One of the most important accelerating transitions occuring today is the emergence of the Linguistic User Interface or LUI. The LUI is the natural language front end to our increasingly malleable, intelligent, and humanizing Internet. Primitive LUIs exist today in interfaces like Google, but will become dramatically more powerful over the next few decades.
What will Windows (and the Google Browser) of 2015 look like? It seems clear that it will include sophisticated software simulations of human beings as part of the interface. First-world culture today spends more on video games than movies. These "interactive motion picture" technologies are more compelling and educating, particularly to our youth, the fastest-learning segment of society, than any linear scripts, no matter how professionally produced.
Now imagine that we have begun talking to our computers in a crude but useful verbal exchange post 2015. Human factors experience suggests that many of us will prefer to relate to virtual human beings who actively model our preferences and intent, as such parallel communication has the potential to be considerably more efficient than speaking to a disembodied machine. It seems likely that tomorrow's leading LUI-equipped virtual avatars/digital persona interfaces will model and display human emotion, intentionality, and body language, increasingly with a speed and consistency that no biological human being can match.
As our own most-preferred digital personal interface (our "Digital Me") gains exponentially more storage and processing capacity, it will incrementally engage in a process that William Sims Bainbridge calls "personality capture." Our DM's will carry an ever more valuable record of all the past communication we have had with them, and increasingly become our best professional representatives, coaches, managers, and extended memory for important events. How this profound technological development is likely to change our global political, economic, and social landscape, as well as the quality of our personal and collective sense of self, will be briefly discussed.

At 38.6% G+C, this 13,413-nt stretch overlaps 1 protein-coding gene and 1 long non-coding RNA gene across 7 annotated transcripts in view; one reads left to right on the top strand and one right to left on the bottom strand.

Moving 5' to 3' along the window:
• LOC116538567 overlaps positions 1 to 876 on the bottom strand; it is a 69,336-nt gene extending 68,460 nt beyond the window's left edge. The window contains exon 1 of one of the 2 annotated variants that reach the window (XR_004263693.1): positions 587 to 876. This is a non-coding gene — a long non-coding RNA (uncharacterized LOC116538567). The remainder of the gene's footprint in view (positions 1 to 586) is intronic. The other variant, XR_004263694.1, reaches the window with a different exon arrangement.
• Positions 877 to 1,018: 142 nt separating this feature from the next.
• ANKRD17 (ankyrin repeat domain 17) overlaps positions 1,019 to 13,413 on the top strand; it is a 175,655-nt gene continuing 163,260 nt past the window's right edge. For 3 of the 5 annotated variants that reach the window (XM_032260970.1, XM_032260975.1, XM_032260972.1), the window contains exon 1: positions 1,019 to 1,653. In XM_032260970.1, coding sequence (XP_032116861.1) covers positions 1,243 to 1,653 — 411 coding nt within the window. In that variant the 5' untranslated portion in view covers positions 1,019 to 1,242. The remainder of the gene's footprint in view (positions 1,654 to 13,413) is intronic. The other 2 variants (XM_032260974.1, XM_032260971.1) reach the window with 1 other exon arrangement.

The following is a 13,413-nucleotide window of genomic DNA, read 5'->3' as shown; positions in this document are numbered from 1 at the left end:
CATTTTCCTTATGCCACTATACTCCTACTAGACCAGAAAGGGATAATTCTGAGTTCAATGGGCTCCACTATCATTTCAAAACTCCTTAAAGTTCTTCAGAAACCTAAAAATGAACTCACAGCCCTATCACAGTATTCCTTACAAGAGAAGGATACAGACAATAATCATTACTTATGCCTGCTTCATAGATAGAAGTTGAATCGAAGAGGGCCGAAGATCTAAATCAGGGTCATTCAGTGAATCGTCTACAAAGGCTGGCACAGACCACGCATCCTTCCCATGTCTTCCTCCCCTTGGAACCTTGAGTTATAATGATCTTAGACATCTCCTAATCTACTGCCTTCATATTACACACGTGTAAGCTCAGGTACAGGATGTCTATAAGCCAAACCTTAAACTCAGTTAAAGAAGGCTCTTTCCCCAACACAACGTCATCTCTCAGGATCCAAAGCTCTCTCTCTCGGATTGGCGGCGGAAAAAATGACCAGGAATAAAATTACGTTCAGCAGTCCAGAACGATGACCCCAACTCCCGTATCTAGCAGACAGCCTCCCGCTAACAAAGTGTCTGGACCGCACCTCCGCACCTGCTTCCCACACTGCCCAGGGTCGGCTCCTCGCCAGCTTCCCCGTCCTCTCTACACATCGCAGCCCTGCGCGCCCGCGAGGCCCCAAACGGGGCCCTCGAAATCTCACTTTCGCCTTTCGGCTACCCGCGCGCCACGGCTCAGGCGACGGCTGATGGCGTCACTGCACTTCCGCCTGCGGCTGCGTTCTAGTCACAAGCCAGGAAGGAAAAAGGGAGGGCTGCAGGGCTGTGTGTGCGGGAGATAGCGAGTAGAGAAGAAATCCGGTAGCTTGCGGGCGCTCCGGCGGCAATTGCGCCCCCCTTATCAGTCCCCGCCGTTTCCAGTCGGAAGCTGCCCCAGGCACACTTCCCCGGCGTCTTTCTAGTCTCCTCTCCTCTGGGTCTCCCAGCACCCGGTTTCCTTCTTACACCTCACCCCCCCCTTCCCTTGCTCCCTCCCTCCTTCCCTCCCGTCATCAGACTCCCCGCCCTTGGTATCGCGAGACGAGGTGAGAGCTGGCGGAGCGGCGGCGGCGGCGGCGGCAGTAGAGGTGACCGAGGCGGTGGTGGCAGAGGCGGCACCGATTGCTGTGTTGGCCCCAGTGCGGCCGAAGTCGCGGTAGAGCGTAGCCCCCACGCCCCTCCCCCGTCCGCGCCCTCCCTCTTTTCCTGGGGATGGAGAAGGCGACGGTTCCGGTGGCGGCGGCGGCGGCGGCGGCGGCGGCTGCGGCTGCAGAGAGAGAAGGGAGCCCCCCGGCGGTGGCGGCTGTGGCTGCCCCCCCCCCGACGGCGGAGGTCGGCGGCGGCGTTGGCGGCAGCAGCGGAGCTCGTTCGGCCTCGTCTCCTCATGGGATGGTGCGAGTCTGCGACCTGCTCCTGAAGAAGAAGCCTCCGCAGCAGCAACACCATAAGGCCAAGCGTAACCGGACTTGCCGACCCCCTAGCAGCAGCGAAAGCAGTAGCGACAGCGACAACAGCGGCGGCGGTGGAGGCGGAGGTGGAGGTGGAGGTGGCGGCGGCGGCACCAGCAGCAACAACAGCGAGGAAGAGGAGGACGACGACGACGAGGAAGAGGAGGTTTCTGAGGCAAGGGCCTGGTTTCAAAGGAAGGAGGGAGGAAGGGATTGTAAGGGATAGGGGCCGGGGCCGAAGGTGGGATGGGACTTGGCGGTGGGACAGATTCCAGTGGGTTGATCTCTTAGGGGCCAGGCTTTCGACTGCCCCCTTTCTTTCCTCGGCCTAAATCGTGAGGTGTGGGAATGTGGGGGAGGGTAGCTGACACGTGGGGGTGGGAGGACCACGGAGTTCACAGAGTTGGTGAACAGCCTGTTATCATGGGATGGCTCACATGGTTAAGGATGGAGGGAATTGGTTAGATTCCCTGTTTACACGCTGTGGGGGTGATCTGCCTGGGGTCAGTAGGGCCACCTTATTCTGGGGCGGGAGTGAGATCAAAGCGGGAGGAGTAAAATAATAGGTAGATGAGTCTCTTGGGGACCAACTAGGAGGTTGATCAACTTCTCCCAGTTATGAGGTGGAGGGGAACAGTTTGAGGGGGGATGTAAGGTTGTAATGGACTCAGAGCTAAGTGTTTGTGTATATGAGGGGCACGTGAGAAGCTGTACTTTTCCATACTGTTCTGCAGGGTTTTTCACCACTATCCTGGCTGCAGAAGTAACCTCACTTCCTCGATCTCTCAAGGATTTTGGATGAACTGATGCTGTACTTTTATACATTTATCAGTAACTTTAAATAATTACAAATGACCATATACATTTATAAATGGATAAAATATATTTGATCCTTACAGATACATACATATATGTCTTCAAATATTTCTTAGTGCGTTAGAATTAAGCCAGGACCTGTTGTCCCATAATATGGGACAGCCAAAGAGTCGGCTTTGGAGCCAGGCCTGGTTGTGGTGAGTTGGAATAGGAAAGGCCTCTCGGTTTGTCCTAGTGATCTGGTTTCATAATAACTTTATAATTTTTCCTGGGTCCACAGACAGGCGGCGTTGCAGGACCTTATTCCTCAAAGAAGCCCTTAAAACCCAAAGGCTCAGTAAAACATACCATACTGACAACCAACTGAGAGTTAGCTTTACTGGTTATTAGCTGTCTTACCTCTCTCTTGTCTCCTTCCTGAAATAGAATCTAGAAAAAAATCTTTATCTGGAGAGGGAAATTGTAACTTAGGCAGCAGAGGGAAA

John Smart is a developmental systems theorist who studies accelerating change, computational autonomy and a topic known in futurist circles as the technological singularity. He is president of the Institute for the Study of Accelerating Change, a nonprofit community for research, education, consulting, and selected advocacy of communities and technologies of accelerating change. He co-produces the annual Accelerating Change conference, a meeting of 300 change-leaders and students in November at Stanford University, and edits ISAC's free newsletter, Accelerating Times, read by future-oriented thinkers around the world.
John has a B.S. in Business from the Haas School at U.C. Berkeley and seven years of coursework in biological, medical, cognitive, computer and physical science at UCLA, Berkeley, and UCSD. He is the author of Planning A Life In Medicine (for premedical students), Random House (March 2005). He's currently completing an M.S. in Future Studies at U. Houston and writing his second book, Destiny of Species, on the topic of accelerating change. John lives in Los Angeles, CA and can be reached at johnsmart(at)accelerating.org
This presentation was recorded at Accelerating Change 2004, November 5-7, 2004. Check here for the complete Accelerating Change archives.
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